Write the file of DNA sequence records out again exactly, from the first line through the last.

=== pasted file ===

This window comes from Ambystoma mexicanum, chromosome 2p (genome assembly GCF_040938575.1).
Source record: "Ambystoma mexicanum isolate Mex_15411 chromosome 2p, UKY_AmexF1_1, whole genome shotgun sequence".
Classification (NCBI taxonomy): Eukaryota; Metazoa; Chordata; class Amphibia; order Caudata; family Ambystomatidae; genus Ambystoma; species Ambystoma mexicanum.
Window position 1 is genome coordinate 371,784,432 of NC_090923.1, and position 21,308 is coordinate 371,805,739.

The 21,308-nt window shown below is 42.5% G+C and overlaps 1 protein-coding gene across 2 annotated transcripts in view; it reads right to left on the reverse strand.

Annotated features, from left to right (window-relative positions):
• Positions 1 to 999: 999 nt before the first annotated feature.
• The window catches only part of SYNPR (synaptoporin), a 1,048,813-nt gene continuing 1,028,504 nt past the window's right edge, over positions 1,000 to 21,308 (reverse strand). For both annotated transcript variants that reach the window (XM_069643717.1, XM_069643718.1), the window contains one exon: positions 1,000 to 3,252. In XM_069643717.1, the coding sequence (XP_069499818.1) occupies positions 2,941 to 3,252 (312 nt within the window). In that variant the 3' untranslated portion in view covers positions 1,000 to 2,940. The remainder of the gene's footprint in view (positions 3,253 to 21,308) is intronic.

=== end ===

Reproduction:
This window comes from Ambystoma mexicanum, chromosome 2p (genome assembly GCF_040938575.1).
Source record: "Ambystoma mexicanum isolate Mex_15411 chromosome 2p, UKY_AmexF1_1, whole genome shotgun sequence".
Classification (NCBI taxonomy): Eukaryota; Metazoa; Chordata; class Amphibia; order Caudata; family Ambystomatidae; genus Ambystoma; species Ambystoma mexicanum.
Window position 1 is genome coordinate 371,784,432 of NC_090923.1, and position 21,308 is coordinate 371,805,739.

The 21,308-nt window shown below is 42.5% G+C and overlaps 1 protein-coding gene across 2 annotated transcripts in view; it reads right to left on the reverse strand.

Annotated features, from left to right (window-relative positions):
• Positions 1 to 999: 999 nt before the first annotated feature.
• The window catches only part of SYNPR (synaptoporin), a 1,048,813-nt gene continuing 1,028,504 nt past the window's right edge, over positions 1,000 to 21,308 (reverse strand). For both annotated transcript variants that reach the window (XM_069643717.1, XM_069643718.1), the window contains one exon: positions 1,000 to 3,252. In XM_069643717.1, the coding sequence (XP_069499818.1) occupies positions 2,941 to 3,252 (312 nt within the window). In that variant the 3' untranslated portion in view covers positions 1,000 to 2,940. The remainder of the gene's footprint in view (positions 3,253 to 21,308) is intronic.